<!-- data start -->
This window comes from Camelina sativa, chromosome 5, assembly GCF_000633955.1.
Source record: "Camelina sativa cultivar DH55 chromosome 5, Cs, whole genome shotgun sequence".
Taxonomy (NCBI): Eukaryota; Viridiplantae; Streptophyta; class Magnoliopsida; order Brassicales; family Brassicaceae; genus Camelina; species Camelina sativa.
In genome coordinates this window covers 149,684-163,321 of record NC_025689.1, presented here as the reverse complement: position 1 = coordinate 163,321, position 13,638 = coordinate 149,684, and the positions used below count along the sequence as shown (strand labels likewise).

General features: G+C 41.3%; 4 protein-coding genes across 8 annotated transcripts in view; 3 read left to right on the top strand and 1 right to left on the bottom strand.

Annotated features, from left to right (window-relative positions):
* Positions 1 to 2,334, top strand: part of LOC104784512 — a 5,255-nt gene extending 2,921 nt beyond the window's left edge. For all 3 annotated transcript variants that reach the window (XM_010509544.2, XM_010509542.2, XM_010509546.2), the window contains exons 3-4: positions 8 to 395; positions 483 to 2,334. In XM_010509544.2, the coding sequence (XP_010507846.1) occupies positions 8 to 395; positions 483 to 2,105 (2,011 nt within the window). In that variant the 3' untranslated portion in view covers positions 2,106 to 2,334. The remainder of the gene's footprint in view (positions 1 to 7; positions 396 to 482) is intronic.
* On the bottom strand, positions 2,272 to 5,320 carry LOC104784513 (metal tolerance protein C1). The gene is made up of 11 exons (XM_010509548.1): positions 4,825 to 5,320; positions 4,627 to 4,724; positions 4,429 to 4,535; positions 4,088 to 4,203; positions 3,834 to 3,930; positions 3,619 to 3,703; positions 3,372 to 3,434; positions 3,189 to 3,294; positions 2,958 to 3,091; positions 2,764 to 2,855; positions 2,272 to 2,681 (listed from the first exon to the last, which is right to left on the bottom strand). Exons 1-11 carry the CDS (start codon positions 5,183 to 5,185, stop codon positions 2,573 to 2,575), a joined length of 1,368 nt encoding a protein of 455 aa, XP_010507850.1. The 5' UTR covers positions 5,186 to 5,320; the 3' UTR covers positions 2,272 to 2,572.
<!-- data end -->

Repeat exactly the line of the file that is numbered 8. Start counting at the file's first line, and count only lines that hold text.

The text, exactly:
* On the bottom strand, positions 2,272 to 5,320 carry LOC104784513 (metal tolerance protein C1). The gene is made up of 11 exons (XM_010509548.1): positions 4,825 to 5,320; positions 4,627 to 4,724; positions 4,429 to 4,535; positions 4,088 to 4,203; positions 3,834 to 3,930; positions 3,619 to 3,703; positions 3,372 to 3,434; positions 3,189 to 3,294; positions 2,958 to 3,091; positions 2,764 to 2,855; positions 2,272 to 2,681 (listed from the first exon to the last, which is right to left on the bottom strand). Exons 1-11 carry the CDS (start codon positions 5,183 to 5,185, stop codon positions 2,573 to 2,575), a joined length of 1,368 nt encoding a protein of 455 aa, XP_010507850.1. The 5' UTR covers positions 5,186 to 5,320; the 3' UTR covers positions 2,272 to 2,572.